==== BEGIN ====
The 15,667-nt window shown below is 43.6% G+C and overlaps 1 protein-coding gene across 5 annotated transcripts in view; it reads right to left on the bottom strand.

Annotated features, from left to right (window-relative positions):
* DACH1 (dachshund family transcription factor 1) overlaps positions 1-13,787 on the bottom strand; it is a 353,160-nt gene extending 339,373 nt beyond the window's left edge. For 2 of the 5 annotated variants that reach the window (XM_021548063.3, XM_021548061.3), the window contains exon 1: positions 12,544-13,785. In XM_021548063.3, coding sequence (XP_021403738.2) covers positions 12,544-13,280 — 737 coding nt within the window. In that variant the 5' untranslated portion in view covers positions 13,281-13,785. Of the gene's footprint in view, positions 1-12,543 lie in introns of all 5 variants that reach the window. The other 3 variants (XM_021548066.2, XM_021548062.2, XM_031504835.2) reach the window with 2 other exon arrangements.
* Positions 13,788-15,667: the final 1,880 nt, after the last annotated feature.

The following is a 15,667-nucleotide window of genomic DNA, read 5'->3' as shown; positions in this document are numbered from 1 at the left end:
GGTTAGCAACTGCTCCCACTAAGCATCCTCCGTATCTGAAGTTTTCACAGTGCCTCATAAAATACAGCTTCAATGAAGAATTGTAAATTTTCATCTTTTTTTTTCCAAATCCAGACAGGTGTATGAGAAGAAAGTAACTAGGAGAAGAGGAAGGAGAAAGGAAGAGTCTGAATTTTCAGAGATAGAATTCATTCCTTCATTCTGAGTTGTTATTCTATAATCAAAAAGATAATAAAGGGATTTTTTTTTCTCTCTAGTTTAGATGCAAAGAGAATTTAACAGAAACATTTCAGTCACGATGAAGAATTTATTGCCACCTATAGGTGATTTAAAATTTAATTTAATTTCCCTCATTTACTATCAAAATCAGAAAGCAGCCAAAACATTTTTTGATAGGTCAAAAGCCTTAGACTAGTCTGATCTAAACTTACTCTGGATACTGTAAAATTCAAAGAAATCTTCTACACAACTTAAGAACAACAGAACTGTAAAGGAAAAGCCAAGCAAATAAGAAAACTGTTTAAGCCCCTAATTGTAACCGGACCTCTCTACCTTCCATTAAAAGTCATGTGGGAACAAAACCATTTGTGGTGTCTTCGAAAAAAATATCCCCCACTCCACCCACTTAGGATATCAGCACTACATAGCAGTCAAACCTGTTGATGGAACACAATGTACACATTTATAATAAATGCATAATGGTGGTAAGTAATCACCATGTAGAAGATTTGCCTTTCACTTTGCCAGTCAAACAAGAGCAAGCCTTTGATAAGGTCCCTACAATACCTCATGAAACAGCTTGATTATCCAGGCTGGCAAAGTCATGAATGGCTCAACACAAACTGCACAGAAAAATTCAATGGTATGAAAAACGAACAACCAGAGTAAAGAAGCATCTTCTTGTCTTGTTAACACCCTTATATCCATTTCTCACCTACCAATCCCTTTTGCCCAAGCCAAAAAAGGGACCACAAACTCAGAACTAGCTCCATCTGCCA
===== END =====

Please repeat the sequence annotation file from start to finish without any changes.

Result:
The 15,667-nt window shown below is 43.6% G+C and overlaps 1 protein-coding gene across 5 annotated transcripts in view; it reads right to left on the bottom strand.

Annotated features, from left to right (window-relative positions):
* DACH1 (dachshund family transcription factor 1) overlaps positions 1-13,787 on the bottom strand; it is a 353,160-nt gene extending 339,373 nt beyond the window's left edge. For 2 of the 5 annotated variants that reach the window (XM_021548063.3, XM_021548061.3), the window contains exon 1: positions 12,544-13,785. In XM_021548063.3, coding sequence (XP_021403738.2) covers positions 12,544-13,280 — 737 coding nt within the window. In that variant the 5' untranslated portion in view covers positions 13,281-13,785. Of the gene's footprint in view, positions 1-12,543 lie in introns of all 5 variants that reach the window. The other 3 variants (XM_021548066.2, XM_021548062.2, XM_031504835.2) reach the window with 2 other exon arrangements.
* Positions 13,788-15,667: the final 1,880 nt, after the last annotated feature.

The following is a 15,667-nucleotide window of genomic DNA, read 5'->3' as shown; positions in this document are numbered from 1 at the left end:
GGTTAGCAACTGCTCCCACTAAGCATCCTCCGTATCTGAAGTTTTCACAGTGCCTCATAAAATACAGCTTCAATGAAGAATTGTAAATTTTCATCTTTTTTTTTCCAAATCCAGACAGGTGTATGAGAAGAAAGTAACTAGGAGAAGAGGAAGGAGAAAGGAAGAGTCTGAATTTTCAGAGATAGAATTCATTCCTTCATTCTGAGTTGTTATTCTATAATCAAAAAGATAATAAAGGGATTTTTTTTTCTCTCTAGTTTAGATGCAAAGAGAATTTAACAGAAACATTTCAGTCACGATGAAGAATTTATTGCCACCTATAGGTGATTTAAAATTTAATTTAATTTCCCTCATTTACTATCAAAATCAGAAAGCAGCCAAAACATTTTTTGATAGGTCAAAAGCCTTAGACTAGTCTGATCTAAACTTACTCTGGATACTGTAAAATTCAAAGAAATCTTCTACACAACTTAAGAACAACAGAACTGTAAAGGAAAAGCCAAGCAAATAAGAAAACTGTTTAAGCCCCTAATTGTAACCGGACCTCTCTACCTTCCATTAAAAGTCATGTGGGAACAAAACCATTTGTGGTGTCTTCGAAAAAAATATCCCCCACTCCACCCACTTAGGATATCAGCACTACATAGCAGTCAAACCTGTTGATGGAACACAATGTACACATTTATAATAAATGCATAATGGTGGTAAGTAATCACCATGTAGAAGATTTGCCTTTCACTTTGCCAGTCAAACAAGAGCAAGCCTTTGATAAGGTCCCTACAATACCTCATGAAACAGCTTGATTATCCAGGCTGGCAAAGTCATGAATGGCTCAACACAAACTGCACAGAAAAATTCAATGGTATGAAAAACGAACAACCAGAGTAAAGAAGCATCTTCTTGTCTTGTTAACACCCTTATATCCATTTCTCACCTACCAATCCCTTTTGCCCAAGCCAAAAAAGGGACCACAAACTCAGAACTAGCTCCATCTGCCA